• The Hollywood Reporter on LinkedIn
  • Follow THR on Pinterest

'Sun Belt Express': Film Review

Sun Belt Express Still - H 2014
RGB MEDIA

The Bottom Line

This film's sidekicks are really the main attraction — unfortunately they're relegated to playing second fiddle in the trunk of a car.

Venue

Champs-Elysees Film Festival (competition)

Director

Evan Buxbaum

Cast

Tate Donovan, India Ennenga, Rachael Harris

Evan Buxbaum directs this cross-border comedy-drama with Tate Donovan, India Ennenga and Rachael Harris.

A Yankee teacher crossing the border from Mexico into the U.S. gets into hot water while his smart-alecky daughter lounges in the back seat in Sun Belt Express, a rough-and-tumble but occasionally very funny indie comedy from director Evan Buxbaum. More successful when aiming for laughs than when it's trying to say something important about illegal immigration or the fraught relationship between a divorced father and his teenage offspring, this is nonetheless directed with enough flashes of directorial flair to at least warrant play at smaller events, such as the recent Champs-Elysees Festival in Paris, before migrating to VOD platforms.

Allen King (Tate Donovan) teaches philosophy at a university in Mexico but lives in Arizona and has difficulties making ends meet, at least partly because he has to pay child support to his ex-wife, the senatorial candidate Margaret (Rachael Harris), for the education and needs of his 16-year-old, Emily (India Ennenga). The precociously bright girl lives with her mother, with whom she shares not a single political conviction, but adores her father, as evidenced by the fact that she carries around the fat academic tome he's written, which she's read from cover to cover.

LIST Hollywood's 100 Favorite Films — in Just Four Minutes

Allen has to cross a tiny and sleepy U.S.-Mexican border post every day to go to work and again when he drives back home, so it doesn't come as a great surprise that when he desperately needs some dough to pay for child support, he finds himself transporting Mexicans into the U.S. in the trunk of his baby-blue Volvo for the oily Ramon (Miguel Sandoval), a taqueria mogul who's living the American Dream and is making a lot of money by illegally transporting his fellow compatriots to the Land of Opportunity.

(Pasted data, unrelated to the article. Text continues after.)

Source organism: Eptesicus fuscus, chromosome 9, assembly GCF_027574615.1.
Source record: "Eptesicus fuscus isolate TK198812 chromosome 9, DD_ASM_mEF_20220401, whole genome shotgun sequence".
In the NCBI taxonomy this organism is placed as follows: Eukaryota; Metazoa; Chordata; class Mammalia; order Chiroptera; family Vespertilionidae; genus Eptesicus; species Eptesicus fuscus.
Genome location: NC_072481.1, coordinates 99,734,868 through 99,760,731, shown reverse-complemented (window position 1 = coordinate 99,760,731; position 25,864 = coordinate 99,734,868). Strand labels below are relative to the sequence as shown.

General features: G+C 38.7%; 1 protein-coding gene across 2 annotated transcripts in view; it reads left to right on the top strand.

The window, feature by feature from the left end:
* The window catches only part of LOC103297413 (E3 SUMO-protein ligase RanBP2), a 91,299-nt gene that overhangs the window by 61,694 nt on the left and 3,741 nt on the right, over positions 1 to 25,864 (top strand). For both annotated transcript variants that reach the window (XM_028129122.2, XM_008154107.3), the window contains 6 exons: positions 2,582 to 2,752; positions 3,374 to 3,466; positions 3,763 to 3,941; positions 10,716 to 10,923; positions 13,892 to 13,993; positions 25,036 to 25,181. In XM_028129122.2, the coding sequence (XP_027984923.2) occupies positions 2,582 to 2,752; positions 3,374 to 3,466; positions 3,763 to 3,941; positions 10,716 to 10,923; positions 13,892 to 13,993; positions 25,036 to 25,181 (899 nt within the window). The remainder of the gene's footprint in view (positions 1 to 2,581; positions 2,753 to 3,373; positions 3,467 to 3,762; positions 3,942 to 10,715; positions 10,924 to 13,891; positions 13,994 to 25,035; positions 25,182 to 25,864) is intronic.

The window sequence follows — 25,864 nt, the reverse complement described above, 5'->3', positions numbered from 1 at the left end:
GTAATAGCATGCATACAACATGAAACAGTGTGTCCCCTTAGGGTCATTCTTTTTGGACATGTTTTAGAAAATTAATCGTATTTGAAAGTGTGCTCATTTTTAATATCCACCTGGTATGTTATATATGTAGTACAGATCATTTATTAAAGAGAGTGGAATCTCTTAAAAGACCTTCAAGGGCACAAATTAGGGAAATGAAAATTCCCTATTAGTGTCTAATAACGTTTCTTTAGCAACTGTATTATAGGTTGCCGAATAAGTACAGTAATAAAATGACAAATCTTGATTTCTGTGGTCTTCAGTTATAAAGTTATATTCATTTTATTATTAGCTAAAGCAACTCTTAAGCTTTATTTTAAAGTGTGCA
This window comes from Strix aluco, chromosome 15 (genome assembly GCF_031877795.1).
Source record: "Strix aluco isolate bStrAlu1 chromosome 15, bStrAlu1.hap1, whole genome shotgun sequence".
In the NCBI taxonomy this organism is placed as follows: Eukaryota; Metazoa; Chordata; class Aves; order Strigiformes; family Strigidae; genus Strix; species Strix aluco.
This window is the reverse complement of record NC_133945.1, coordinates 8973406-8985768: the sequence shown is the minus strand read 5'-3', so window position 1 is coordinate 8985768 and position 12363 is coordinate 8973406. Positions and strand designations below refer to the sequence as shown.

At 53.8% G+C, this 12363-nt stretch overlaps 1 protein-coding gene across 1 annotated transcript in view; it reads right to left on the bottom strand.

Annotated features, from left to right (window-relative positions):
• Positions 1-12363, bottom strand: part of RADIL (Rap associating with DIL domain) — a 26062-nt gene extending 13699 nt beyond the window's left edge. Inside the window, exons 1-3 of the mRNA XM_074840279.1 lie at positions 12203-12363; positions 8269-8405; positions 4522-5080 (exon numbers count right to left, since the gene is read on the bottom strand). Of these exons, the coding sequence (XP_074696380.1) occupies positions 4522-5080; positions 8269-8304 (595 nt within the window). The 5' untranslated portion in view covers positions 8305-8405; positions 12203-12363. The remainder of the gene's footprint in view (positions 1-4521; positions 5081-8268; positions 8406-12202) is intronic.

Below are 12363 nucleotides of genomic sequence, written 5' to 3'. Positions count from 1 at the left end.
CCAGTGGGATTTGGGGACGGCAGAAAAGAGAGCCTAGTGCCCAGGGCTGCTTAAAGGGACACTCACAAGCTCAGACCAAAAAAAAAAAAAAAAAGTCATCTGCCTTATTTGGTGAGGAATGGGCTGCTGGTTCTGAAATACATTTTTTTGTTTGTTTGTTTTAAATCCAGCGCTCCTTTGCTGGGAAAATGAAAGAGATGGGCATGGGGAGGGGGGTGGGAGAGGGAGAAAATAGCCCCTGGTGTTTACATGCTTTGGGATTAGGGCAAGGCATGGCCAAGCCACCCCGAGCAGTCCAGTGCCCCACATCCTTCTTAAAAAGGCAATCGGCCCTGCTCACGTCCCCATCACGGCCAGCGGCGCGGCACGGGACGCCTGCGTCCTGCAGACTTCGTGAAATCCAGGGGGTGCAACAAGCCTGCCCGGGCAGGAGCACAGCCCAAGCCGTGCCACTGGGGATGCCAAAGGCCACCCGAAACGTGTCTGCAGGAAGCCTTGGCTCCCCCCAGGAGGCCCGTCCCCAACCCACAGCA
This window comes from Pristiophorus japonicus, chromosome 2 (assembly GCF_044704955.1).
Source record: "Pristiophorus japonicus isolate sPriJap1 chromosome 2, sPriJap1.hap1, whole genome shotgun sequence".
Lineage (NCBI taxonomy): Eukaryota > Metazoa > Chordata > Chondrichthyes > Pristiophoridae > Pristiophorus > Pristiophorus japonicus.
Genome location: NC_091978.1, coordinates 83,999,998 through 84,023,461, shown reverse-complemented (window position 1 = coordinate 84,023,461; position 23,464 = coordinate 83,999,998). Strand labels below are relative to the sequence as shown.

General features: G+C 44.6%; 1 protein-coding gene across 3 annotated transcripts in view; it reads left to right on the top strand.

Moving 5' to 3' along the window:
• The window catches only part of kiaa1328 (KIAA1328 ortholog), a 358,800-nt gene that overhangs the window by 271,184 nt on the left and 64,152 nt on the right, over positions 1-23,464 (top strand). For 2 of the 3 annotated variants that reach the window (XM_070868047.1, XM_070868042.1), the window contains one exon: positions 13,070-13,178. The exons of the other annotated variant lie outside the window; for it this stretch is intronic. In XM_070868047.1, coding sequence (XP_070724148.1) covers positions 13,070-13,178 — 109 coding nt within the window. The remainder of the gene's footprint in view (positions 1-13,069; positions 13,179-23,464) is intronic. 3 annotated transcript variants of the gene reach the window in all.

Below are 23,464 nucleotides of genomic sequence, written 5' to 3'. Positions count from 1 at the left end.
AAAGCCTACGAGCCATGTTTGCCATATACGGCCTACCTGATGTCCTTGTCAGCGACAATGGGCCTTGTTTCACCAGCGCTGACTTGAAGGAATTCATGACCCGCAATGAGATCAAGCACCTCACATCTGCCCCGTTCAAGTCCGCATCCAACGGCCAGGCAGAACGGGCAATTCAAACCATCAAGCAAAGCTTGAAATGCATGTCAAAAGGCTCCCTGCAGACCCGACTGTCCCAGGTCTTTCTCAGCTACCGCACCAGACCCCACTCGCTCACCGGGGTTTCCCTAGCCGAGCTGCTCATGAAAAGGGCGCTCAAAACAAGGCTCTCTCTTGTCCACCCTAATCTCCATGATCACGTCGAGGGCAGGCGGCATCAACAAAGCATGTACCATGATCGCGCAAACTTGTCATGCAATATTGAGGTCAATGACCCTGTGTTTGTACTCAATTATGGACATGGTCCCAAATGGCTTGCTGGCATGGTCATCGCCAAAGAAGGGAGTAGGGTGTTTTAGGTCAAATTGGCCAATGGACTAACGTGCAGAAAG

Things get complicated — and, frankly, a lot more fun — when Emily comes along on the one day Allen's forced to accept a last job, loading up his trunk with an assortment of immigrants that includes a Mexican teaching colleague of Allen's (Ana de la Reguera) as well as several Mexican men who all have to be picked up at different places.

The protagonist's sad-sack status, the thorny family dynamics and his unusual extracurricular activities are all pretty standard-issue things that Buxbaum conveys adequately but lack a real spark that would ignite active audience involvement. However, when his car starts to fill up and the camera gives audiences extended scenes of what's discussed in the dark of the trunk — which, courtesy of some movie magic, isn't all that dark and is surprisingly spacious and completely isolated from noise — the movie turns into something very spirited and quick-witted. Unfortunately, the banter rarely directly comments on the prickly issues surrounding immigration.

PHOTOS Hollywood's 100 Favorite Films

That said, the horizontal sidekicks really are the main attraction of the film, and when Buxbaum and co-writers Chance Mullen and Gregorio Castro have to tie up all their loose ends during a showdown at Ramon's flagship restaurant, the unnamed charges disappear into the background and the film unfortunately drifts back into autopilot again.

Donovan (Argo, Good Night and Good Luck) is believable as a loser trying to do the right thing, even if he struggles to suggest that someone who teaches Kant's views on moral duty would himself have no qualms about dealing with the clearly unsavory Ramon. As his daughter, Ennenga (Treme) is convincingly plucky but similarly lacks that spark of innate intuitiveness that would make some of her wise-girl comebacks feel natural rather than overly written and studied. The Mexican supporting cast, headed by Arturo Castro and Oscar Avila, fares a lot better with their less intelligent and way saltier characters.

Cinematographer Luke Geissbuhler tries to make the most of the desert locations, even if the some of the footage couldn't quite handle big-screen projection at the screening. The rest of the technical credits are adequate.

Production companies: RGB Media, Alberio Films, Lola's Productions, Theatre in a Trunk

Cast: Tate Donovan, India Ennenga, Rachael Harris, Ana de la Reguera, Emma Ramos, Miguel Sandoval, Arturo Castro, Oscar Avila

Director: Evan Buxbaum

Screenwriters: Evan Buxbaum, Chance Mullen, Gregorio Castro

Producers: Iyabo Boyd, Evan Buxbaum, Arun Kumar, Noah Lang

Executive producers: Robert Buxbaum, Bradford Coleman

Director of photography: Luke Geissbuhler

Production designer: R.A. Arancio-Parrain

Costume designer: Allyson Traub

Editor: Beth Moran

No rating, 85 minutes